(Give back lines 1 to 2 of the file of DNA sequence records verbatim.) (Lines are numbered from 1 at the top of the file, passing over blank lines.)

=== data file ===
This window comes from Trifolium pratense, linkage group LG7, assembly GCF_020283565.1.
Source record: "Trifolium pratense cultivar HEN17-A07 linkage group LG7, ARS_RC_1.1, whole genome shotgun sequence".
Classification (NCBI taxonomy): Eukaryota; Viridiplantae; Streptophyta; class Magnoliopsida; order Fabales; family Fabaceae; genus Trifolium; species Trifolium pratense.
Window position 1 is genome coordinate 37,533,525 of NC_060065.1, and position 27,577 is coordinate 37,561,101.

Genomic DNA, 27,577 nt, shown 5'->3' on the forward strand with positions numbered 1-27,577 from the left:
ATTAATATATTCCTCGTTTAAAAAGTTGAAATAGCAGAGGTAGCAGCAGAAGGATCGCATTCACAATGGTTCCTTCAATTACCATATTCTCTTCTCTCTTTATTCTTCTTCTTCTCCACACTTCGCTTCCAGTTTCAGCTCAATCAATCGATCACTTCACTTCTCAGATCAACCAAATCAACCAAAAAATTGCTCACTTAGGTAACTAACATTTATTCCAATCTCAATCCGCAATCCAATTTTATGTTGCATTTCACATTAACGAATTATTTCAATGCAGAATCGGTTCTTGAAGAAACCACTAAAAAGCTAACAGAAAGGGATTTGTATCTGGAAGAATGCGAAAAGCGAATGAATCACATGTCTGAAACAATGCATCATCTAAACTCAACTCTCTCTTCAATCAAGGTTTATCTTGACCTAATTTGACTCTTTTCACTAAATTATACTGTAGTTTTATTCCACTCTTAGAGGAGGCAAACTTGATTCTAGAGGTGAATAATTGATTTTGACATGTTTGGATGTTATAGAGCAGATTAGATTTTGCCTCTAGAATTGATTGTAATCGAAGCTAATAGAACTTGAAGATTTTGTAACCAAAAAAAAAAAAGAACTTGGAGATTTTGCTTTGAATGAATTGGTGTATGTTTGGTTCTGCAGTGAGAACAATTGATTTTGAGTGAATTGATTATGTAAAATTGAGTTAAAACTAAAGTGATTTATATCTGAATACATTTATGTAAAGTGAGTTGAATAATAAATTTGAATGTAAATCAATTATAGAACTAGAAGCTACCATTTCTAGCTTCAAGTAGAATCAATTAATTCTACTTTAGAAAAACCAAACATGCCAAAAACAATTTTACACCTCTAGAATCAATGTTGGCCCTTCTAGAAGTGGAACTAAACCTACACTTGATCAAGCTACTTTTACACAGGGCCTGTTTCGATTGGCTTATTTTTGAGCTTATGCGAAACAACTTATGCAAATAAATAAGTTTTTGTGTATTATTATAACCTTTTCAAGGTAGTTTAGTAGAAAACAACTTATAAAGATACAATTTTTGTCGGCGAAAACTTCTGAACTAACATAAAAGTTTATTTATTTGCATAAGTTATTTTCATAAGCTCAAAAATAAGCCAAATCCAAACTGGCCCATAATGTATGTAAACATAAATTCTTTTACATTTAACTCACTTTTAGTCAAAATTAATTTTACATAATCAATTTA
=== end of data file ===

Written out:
This window comes from Trifolium pratense, linkage group LG7, assembly GCF_020283565.1.
Source record: "Trifolium pratense cultivar HEN17-A07 linkage group LG7, ARS_RC_1.1, whole genome shotgun sequence".